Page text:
In the end, none of your email messaging efforts are going to make any impact if the subscriber doesn’t receive the email. The first barrier to overcome in email marketing is deliverability. Email services, ISPs that provide email services and the software on which subscribers view emails have an arsenal of anti-spam tactics they use to keep your email from getting to subscribers. In a world of spammers, phishers and corporate network admins trying to increase productivity by filtering distracting emails, the odds are stacked against you that your email message will be delivered to your subscribers. There are a number of factors that contribute to your deliverability and inbox placement, including the following:

Sending platform
This is the reason marketers use email service providers (ESPs) instead of sending emails via Outlook or Gmail. Brands also use ESPs instead of letting their developers with no email experience say, “we’ll build it.” Email delivery is complex.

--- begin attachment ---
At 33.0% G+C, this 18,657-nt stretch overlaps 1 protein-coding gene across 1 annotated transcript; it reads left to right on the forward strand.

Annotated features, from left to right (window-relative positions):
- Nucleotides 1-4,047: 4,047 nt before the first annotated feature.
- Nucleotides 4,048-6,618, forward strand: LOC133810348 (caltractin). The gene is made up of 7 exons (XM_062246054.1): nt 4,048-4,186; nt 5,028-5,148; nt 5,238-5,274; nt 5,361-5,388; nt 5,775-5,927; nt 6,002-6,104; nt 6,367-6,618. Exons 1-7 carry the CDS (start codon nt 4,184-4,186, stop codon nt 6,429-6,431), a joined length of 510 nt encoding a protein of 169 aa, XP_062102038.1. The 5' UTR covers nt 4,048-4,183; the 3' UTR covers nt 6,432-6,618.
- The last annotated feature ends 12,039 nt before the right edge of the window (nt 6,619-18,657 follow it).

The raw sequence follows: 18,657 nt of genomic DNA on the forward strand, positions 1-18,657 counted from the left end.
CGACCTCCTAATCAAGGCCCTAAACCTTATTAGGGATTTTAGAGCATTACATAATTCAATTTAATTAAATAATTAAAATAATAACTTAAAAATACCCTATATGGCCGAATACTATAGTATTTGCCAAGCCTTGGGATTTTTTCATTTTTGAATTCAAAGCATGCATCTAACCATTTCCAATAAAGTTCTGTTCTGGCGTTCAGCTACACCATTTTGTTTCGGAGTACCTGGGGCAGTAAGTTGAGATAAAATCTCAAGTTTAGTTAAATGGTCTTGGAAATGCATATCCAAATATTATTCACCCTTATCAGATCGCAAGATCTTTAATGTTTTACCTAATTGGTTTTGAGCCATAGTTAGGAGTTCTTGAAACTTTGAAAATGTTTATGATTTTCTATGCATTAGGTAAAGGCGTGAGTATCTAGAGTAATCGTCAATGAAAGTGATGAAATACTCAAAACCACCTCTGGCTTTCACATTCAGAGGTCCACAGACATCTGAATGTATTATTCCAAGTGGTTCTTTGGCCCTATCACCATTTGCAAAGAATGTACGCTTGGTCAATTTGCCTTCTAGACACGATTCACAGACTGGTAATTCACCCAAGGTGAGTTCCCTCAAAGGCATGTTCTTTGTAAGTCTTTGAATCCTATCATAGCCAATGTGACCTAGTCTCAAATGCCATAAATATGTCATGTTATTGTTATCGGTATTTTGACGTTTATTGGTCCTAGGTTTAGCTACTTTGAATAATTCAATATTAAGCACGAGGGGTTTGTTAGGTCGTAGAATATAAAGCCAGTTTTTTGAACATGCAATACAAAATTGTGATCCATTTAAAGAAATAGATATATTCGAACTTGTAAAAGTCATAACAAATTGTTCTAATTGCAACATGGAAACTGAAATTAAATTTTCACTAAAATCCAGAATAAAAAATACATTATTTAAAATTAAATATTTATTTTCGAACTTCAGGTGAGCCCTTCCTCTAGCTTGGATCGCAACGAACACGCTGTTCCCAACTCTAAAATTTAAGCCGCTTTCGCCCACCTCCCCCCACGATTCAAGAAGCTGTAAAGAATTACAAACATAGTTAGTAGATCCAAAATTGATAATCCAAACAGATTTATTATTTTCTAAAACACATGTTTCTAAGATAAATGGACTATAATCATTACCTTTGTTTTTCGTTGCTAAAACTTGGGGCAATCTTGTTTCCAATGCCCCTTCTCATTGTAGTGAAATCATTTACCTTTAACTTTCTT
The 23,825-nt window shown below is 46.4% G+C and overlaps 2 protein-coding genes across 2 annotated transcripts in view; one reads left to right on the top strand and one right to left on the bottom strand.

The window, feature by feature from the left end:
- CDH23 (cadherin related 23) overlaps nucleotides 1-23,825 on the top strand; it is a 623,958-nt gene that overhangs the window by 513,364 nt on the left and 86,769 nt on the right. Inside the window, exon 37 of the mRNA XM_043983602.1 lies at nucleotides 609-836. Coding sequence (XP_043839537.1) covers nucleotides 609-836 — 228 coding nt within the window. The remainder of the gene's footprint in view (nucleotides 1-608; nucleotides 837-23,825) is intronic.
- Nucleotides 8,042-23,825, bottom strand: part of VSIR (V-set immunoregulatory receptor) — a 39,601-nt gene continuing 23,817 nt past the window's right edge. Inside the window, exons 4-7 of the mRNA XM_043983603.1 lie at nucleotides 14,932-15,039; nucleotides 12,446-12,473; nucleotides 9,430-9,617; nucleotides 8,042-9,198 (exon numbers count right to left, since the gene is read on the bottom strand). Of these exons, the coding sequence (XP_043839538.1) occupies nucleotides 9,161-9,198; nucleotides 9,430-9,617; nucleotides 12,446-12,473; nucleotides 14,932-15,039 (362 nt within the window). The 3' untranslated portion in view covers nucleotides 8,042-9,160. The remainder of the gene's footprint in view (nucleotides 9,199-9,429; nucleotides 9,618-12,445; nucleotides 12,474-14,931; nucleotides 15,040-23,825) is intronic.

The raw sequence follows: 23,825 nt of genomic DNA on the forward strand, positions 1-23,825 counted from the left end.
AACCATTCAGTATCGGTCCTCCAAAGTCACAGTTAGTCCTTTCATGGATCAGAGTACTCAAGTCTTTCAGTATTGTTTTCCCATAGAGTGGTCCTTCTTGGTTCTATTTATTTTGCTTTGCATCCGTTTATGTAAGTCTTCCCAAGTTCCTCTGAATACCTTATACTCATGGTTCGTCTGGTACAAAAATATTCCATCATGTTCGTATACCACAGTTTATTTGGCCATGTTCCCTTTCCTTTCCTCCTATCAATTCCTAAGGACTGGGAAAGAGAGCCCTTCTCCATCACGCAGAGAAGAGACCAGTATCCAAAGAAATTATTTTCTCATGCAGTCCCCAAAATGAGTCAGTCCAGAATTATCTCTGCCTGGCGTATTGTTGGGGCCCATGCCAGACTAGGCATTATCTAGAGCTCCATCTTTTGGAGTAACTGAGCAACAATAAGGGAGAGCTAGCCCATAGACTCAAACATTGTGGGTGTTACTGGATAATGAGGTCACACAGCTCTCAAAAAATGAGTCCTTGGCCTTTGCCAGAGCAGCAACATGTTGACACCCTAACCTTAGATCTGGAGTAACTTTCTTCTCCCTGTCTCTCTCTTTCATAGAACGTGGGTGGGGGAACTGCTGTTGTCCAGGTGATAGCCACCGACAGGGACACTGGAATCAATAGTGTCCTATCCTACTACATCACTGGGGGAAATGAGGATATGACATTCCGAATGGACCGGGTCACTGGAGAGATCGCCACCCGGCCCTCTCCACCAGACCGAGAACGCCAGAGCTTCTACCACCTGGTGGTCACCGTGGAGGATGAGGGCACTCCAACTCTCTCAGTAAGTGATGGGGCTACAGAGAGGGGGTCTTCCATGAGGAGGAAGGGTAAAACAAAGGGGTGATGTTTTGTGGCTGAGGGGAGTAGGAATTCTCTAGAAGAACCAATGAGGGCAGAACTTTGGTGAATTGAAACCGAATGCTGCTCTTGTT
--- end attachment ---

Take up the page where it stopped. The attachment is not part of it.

The configuration of the mail transfer agent, the proper processing of bounces and unsubscribes, the feedback loops necessary to track and opt out spam complaints, and the proper throttle rates per domain takes a team. This is where the question “what is the best ESP” becomes interesting. All successful ESPs must have this piece down to a science. The first question I ask an emerging ESP is how many people are on its deliverability team. If the answer is “we all just pitch in” (that’s a real answer I received once), then I stay away.

Your data